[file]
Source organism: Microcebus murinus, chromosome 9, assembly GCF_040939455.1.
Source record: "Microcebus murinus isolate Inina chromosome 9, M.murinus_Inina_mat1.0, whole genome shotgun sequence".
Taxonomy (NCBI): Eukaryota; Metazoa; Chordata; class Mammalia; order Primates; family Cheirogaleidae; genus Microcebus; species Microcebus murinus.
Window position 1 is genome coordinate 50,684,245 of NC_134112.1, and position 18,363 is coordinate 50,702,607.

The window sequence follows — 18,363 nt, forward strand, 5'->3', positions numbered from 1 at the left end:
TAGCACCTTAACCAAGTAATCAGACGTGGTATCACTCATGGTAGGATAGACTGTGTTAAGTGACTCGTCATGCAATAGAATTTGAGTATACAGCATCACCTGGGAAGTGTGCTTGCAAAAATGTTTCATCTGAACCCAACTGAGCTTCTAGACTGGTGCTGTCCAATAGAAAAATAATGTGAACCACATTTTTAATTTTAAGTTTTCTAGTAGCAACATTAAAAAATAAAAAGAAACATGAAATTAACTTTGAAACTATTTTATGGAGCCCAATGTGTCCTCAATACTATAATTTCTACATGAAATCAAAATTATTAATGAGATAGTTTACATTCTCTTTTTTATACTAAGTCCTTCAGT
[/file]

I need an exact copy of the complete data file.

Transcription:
Source organism: Microcebus murinus, chromosome 9, assembly GCF_040939455.1.
Source record: "Microcebus murinus isolate Inina chromosome 9, M.murinus_Inina_mat1.0, whole genome shotgun sequence".
Taxonomy (NCBI): Eukaryota; Metazoa; Chordata; class Mammalia; order Primates; family Cheirogaleidae; genus Microcebus; species Microcebus murinus.
Window position 1 is genome coordinate 50,684,245 of NC_134112.1, and position 18,363 is coordinate 50,702,607.

The window sequence follows — 18,363 nt, forward strand, 5'->3', positions numbered from 1 at the left end:
TAGCACCTTAACCAAGTAATCAGACGTGGTATCACTCATGGTAGGATAGACTGTGTTAAGTGACTCGTCATGCAATAGAATTTGAGTATACAGCATCACCTGGGAAGTGTGCTTGCAAAAATGTTTCATCTGAACCCAACTGAGCTTCTAGACTGGTGCTGTCCAATAGAAAAATAATGTGAACCACATTTTTAATTTTAAGTTTTCTAGTAGCAACATTAAAAAATAAAAAGAAACATGAAATTAACTTTGAAACTATTTTATGGAGCCCAATGTGTCCTCAATACTATAATTTCTACATGAAATCAAAATTATTAATGAGATAGTTTACATTCTCTTTTTTATACTAAGTCCTTCAGT